Opioids: At least 80 per cent of patients receiving opioids will experience some adverse side-effects. Short-term side effects include drowsiness, tiredness, constipation, nausea and vomiting, itching, dry mouth, confusion, paranoia, hallucinations, shallow breathing, low blood pressure or dizziness, sweating, bruising, twitches, shakes and problems sleeping.
There is growing awareness about the risks with long-term use of opioids which include:
• increased pain
• sleep-disordered breathing
• brain damage due to shallow breathing/ hypoxia
• mood changes
• muscle weakness
• weight change
• hormonal changes – these may lead to reduced fertility, low sex drive, irregular periods, male erectile dysfunction
• risk of fracture
• increased risk of infection
In view of their harmful effects we recommend the long-term use of opioids is avoided, if possible, or limited to three to six months.
For further information, consult Opioids Aware: A resource for patients and healthcare professionals to support prescribing of opioid medicines for pain discuss with your consultant, clinical nurse specialist or psychologist.
Pregabalin/Gabapentin: Dizziness, blurred vision, drowsiness, constipation, mood changes, convulsions, liver or kidney disease, increased appetite, confusion or irritability.
All medications have a risk of allergic reactions: skin rash, tongue/facial swelling, and shortness of breath, itching and anaphylactic shock (severe allergic reaction).
Problems with long-term opioid use
Recent research has shown that long-term use of opioids can be dangerous and increases the risk of sudden death.
Tolerance: If you have been taking opioids over a long time your body will get used to them and they will become less effective over time. Increasingly higher doses will be needed to achieve the same pain relieving effect.
Withdrawal: Once your body is used to opioids, you will notice unpleasant symptoms when you stop taking them, called withdrawal. These include feeling tense or nervous, feeling sick, increased pain and low mood. In order to minimise withdrawal symptoms, it is important to reduce your use gradually. The psychologist, pain team, medical team and clinical nurse specialist can help you to develop a plan to wean from opioids.
Dependence: This means that you need opioids (you depend on them) in order to feel well, or at least not feel sick or in pain. Sometimes people make a distinction between physical dependence, i.e., taking opioids to avoid physical symptoms, and psychological dependence, that involves a person’s perception that they need opioids to function. Anyone taking opioids for a lengthy period can be expected to develop some degree of dependence, be it physical, psychological, or both.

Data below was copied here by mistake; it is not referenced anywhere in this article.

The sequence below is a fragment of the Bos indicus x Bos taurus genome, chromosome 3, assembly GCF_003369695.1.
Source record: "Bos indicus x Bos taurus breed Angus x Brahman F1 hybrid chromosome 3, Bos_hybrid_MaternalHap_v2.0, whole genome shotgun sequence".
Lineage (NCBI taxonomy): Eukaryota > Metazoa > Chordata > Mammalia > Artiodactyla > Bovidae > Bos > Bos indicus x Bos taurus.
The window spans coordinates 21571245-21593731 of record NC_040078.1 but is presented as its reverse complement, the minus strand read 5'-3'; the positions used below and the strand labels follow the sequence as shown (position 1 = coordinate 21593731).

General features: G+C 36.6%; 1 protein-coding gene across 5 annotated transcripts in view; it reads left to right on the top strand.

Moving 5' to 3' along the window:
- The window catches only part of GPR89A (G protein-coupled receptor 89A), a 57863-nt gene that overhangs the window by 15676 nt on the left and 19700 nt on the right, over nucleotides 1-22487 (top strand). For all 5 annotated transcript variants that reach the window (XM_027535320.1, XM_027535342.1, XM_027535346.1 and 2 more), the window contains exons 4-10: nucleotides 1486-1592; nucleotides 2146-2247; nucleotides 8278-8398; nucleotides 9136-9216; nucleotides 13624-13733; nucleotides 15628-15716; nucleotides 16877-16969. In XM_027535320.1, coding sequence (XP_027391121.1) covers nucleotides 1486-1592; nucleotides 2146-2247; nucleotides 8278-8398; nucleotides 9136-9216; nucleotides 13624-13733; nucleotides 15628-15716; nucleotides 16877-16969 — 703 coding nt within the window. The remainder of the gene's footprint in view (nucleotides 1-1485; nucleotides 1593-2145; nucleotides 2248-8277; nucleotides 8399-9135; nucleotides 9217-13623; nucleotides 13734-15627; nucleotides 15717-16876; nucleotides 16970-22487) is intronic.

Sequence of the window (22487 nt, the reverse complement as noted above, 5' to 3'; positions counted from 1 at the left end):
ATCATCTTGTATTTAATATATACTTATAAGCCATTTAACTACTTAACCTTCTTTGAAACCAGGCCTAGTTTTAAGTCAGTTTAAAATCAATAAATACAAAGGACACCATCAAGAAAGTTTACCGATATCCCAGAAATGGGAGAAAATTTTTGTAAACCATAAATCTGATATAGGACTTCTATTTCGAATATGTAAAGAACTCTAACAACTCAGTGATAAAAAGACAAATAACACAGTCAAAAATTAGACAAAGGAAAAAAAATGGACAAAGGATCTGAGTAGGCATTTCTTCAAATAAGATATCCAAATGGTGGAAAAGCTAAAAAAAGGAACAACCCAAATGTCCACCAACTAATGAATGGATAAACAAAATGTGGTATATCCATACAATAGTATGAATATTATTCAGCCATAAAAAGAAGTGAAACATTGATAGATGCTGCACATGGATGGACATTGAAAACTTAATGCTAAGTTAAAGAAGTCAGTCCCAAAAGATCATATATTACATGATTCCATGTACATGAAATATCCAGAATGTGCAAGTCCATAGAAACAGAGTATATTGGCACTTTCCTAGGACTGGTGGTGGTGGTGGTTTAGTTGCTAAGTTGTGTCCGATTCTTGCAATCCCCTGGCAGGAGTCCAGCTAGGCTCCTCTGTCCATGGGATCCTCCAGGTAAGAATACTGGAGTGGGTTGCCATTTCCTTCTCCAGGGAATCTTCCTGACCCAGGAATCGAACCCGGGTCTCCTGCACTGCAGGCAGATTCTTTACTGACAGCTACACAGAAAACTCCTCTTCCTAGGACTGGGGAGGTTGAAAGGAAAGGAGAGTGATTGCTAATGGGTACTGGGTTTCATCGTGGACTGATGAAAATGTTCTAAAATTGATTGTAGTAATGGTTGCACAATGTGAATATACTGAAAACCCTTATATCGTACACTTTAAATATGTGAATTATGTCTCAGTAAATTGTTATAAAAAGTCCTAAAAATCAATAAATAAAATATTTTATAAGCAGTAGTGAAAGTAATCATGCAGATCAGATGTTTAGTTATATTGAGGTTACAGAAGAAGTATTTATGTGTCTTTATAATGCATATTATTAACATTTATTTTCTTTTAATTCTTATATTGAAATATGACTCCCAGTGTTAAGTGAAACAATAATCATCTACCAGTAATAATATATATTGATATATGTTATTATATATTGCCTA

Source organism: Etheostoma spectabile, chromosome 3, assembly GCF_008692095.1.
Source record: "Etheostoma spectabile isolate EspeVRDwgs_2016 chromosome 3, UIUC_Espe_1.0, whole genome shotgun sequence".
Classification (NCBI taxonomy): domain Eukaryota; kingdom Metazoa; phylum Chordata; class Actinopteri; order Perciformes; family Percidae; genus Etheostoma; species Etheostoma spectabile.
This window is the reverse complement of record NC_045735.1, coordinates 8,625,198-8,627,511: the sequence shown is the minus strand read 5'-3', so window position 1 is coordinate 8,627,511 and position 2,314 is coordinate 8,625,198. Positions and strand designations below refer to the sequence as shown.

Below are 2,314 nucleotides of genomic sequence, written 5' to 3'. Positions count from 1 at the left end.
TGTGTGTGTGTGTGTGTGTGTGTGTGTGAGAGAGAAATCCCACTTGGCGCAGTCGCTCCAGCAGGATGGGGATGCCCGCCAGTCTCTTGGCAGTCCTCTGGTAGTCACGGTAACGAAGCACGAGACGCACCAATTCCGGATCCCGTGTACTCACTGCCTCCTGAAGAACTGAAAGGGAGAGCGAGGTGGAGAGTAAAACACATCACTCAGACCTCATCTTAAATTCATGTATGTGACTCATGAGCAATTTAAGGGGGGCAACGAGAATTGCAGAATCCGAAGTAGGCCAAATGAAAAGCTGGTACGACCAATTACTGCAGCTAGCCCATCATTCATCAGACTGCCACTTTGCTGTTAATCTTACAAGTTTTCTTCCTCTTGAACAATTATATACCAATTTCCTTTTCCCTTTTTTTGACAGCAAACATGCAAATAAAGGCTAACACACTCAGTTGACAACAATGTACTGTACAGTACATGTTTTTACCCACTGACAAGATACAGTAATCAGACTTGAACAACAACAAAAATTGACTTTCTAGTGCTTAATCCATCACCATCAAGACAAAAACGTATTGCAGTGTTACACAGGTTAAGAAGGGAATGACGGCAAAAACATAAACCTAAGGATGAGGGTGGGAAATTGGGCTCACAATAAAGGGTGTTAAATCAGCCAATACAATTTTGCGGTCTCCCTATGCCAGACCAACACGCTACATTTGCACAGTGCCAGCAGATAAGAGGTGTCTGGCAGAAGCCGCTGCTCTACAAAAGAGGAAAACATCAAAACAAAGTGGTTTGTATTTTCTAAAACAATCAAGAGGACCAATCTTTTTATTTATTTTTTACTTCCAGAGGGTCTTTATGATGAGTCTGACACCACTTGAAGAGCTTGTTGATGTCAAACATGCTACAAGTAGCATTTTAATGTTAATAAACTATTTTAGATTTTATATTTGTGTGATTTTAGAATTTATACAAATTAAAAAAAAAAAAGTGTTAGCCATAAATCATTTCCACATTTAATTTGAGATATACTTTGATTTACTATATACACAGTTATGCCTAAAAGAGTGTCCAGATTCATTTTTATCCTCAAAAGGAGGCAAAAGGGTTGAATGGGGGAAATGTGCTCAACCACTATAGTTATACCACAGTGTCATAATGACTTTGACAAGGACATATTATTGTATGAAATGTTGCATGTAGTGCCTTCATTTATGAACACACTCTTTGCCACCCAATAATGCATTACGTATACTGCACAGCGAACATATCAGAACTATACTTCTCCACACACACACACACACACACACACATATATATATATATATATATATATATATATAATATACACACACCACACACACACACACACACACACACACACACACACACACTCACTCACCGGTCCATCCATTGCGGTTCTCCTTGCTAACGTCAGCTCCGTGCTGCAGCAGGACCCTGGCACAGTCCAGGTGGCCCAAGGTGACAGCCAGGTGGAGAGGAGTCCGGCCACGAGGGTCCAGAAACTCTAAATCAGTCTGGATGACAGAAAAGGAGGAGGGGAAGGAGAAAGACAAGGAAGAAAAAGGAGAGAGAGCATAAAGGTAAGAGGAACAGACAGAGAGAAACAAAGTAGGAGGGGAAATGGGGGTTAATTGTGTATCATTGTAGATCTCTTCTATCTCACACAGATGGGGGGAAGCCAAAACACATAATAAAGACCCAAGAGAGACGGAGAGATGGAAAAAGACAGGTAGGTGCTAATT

Addiction: This is not common in sickle cell disease (no more so than for any other patient group), but it does happen. Addiction involves experiencing intense cravings for a substance. The person is not able to control their use of opioids, seeking an amount that is harmful in order to satisfy the craving.
General advice while taking opioids
Driving: We advise you to not drive while taking opioids. If you choose to drive while taking opioids, you must be able to demonstrate that you are not impaired and provide evidence of your prescription. It is illegal to drive while impaired for any reason, even if you have a prescription.
You should inform the Driving and Vehicle Licensing Authority (DVLA) that you take opioid medication. This is a legal requirement under UK law; Drug driving offence and screening (2013). If you are stopped by the police you will be screened and assessed for any impairment to your ability to drive safely.
Check https://www.gov.uk/drug-driving-law and https://www.gov.uk/browse/driving/driving-licences for further information.
Work and activity: If you take opioids on a regular basis at a steady dose you should be able to work and do other activities. Please ask your work place’s occupational health department to check if you are allowed to work while taking opioids.
Alcohol: You should always avoid drinking alcohol because it causes dehydration that can result in a VOC. Alcohol can interact with opioids or other medication you are taking to put you at serious risk of overdose or another adverse event.
Illegal drugs: Do not use of illegal substances especially if you are already taking opioids.